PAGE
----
January 2, 2016

San Andreas (2015)

On the day when his skills are needed the most, a Los Angeles fire and rescue worker (Dwayne Johnson) engages in gross dereliction of duty and commits multiple vehicular thefts in order to rescue his daughter at the expense of countless innocent lives.

It would be dishonest to claim in any way that San Andreas, a 2015 disaster film directed by Brad Peyton, is a good movie. On the other hand it would also be dishonest were I to claim I did not have any fun watching it. The truth is that San Andreas is a marvellous confection of visual effects-based eye candy and genre stereotypes, packed with plenty of explosions and collapsing buildings but also so poorly written and thought-out it will make your hair stand on end.

Let us be honest, however: nobody watches a film like San Andreas for its screenplay or its acting. These disaster films - Volcano, 2012, The Day After Tomorrow, Independence Day, whatever - are all in effect the same movie. A group of characters in separate places all try to survive when some sort of natural disaster hits. Some of them live. Many of them die, often in ridiculous situations that provoke derisive laughter more than empathy. Occasionally one of these films will rise above the pack: personally I am quite a big fan of Michael Bay's Armageddon. Occasionally one of these films will try to take its storyline seriously, often with weirdly leaden and self-important results: see Mimi Leder's Deep Impact. For the most part they're just loudly abrasive, almost deliberately bad fun.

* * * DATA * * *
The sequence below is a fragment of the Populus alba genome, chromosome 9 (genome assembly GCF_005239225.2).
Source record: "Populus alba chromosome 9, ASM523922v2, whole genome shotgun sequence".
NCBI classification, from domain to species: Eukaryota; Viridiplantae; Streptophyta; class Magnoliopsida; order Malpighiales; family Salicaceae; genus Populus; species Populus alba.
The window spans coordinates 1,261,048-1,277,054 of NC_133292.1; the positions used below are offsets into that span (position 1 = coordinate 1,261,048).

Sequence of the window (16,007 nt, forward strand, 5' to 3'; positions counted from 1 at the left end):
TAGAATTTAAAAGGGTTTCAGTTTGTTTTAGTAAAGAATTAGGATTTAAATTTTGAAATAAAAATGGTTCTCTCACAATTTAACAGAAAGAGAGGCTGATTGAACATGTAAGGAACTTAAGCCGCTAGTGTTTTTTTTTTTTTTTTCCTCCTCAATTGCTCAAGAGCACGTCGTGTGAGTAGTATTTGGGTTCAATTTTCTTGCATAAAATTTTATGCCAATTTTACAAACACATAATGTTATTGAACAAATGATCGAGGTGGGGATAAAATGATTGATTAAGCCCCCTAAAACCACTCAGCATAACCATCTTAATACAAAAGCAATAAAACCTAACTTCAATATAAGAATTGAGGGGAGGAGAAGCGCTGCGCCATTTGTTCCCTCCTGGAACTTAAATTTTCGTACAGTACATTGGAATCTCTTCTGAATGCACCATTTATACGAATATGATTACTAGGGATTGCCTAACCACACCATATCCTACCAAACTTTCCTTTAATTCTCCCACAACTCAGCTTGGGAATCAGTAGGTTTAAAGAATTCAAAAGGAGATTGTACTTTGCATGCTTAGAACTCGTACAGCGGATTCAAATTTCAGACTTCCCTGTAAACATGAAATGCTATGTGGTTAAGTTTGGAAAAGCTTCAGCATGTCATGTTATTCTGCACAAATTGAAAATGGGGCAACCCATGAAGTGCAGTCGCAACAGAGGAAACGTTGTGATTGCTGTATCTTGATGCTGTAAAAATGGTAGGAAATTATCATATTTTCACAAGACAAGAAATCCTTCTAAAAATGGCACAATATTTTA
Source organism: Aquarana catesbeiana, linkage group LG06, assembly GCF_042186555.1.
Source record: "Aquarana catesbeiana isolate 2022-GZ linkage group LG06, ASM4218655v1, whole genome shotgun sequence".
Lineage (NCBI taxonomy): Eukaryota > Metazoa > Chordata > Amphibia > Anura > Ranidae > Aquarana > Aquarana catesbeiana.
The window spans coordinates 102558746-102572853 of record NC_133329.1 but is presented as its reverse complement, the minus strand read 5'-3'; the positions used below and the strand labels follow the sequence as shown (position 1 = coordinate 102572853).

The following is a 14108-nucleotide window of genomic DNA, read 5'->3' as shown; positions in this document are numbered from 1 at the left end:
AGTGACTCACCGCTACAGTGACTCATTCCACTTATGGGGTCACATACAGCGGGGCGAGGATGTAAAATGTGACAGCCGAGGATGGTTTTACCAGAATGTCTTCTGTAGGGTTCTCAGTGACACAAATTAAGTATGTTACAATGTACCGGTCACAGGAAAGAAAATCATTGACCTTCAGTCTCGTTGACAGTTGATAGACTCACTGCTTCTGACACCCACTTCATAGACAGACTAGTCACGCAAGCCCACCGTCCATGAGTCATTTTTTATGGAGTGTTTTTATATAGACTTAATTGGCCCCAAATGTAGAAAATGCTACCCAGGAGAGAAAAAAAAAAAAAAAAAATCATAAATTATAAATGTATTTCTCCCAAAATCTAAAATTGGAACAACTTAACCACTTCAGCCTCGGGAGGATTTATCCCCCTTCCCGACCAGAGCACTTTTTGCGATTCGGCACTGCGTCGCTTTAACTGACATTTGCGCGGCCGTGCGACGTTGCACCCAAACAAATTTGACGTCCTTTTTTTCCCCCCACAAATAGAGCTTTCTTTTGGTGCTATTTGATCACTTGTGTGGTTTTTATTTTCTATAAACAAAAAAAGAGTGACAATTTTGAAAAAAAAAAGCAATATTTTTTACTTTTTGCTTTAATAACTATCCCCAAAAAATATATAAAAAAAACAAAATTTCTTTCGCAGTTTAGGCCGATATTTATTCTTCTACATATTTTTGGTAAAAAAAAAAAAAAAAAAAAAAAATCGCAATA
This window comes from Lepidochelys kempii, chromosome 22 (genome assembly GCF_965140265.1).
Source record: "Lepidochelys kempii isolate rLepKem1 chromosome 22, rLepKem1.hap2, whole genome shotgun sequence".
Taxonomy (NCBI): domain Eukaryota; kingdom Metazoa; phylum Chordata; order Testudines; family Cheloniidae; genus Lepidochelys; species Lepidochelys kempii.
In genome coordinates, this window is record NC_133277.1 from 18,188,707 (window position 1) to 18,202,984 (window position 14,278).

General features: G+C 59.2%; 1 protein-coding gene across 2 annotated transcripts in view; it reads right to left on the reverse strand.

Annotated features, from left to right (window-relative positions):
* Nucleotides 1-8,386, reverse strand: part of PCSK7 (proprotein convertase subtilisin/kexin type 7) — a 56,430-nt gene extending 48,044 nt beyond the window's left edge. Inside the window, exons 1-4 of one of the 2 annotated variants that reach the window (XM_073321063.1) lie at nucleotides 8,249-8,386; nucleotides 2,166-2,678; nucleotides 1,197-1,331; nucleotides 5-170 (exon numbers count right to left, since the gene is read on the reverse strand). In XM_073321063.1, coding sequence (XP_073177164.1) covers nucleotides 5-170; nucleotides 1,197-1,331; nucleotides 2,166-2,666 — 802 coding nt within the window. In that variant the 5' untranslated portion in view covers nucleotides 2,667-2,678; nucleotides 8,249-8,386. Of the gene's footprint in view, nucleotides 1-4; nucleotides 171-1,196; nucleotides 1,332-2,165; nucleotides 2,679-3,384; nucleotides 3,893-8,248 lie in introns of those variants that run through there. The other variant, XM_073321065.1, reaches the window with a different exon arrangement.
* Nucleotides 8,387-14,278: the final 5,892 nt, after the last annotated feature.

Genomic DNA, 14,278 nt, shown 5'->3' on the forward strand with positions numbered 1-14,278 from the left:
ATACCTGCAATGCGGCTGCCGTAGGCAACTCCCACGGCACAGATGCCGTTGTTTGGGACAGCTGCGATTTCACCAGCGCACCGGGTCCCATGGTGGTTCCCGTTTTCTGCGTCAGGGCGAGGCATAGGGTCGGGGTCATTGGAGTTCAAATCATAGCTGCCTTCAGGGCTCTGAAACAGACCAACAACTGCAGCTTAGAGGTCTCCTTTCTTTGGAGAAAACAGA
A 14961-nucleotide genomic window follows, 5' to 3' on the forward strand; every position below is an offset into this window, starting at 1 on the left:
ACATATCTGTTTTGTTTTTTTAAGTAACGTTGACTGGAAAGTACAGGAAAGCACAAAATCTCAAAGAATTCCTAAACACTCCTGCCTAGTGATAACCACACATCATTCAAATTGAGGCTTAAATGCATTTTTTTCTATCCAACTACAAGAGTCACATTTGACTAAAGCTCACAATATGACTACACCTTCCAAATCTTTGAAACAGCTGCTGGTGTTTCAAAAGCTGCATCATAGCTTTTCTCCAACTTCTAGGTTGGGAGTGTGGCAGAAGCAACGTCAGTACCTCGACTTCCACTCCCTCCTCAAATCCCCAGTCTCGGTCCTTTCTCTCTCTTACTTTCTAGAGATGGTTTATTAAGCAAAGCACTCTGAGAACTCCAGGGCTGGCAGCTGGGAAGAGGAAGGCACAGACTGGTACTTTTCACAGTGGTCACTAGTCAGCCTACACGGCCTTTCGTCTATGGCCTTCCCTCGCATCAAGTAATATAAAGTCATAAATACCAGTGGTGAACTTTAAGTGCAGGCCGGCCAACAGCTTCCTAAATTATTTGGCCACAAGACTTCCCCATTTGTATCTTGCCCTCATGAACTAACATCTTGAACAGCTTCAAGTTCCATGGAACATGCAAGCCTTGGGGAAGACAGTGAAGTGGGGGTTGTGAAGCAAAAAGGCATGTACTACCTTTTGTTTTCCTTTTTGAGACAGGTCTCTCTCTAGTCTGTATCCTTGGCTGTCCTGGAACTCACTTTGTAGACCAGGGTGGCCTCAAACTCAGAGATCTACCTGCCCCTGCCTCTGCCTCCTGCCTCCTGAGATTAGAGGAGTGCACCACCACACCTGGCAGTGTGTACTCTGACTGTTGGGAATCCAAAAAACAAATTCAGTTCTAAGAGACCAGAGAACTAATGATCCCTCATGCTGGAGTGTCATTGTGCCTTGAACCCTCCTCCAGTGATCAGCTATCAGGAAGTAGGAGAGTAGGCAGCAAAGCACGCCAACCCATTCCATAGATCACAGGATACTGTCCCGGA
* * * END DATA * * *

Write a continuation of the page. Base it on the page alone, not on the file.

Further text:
So here's the set-up for San Andreas: the San Andreas fault line finally ruptures, rocking California in a south-to-north direction with a successive number of massive earthquakes measuring in excess of 9.0 on the Richter scale. In the midst of the chaos, LA fire and rescue officer Ray Gaines (Dwayne Johnson) abandons his post in a helicopter to rescue first his ex-wife (Carla Gugino) and then his teenage daughter (Alexandra Daddario) from amidst the mass carnage. Meanwhile Caltech scientist Lawrence Hayes (Paul Giamatti) races to warn the public that a bigger, even more devastating quake is fast approaching.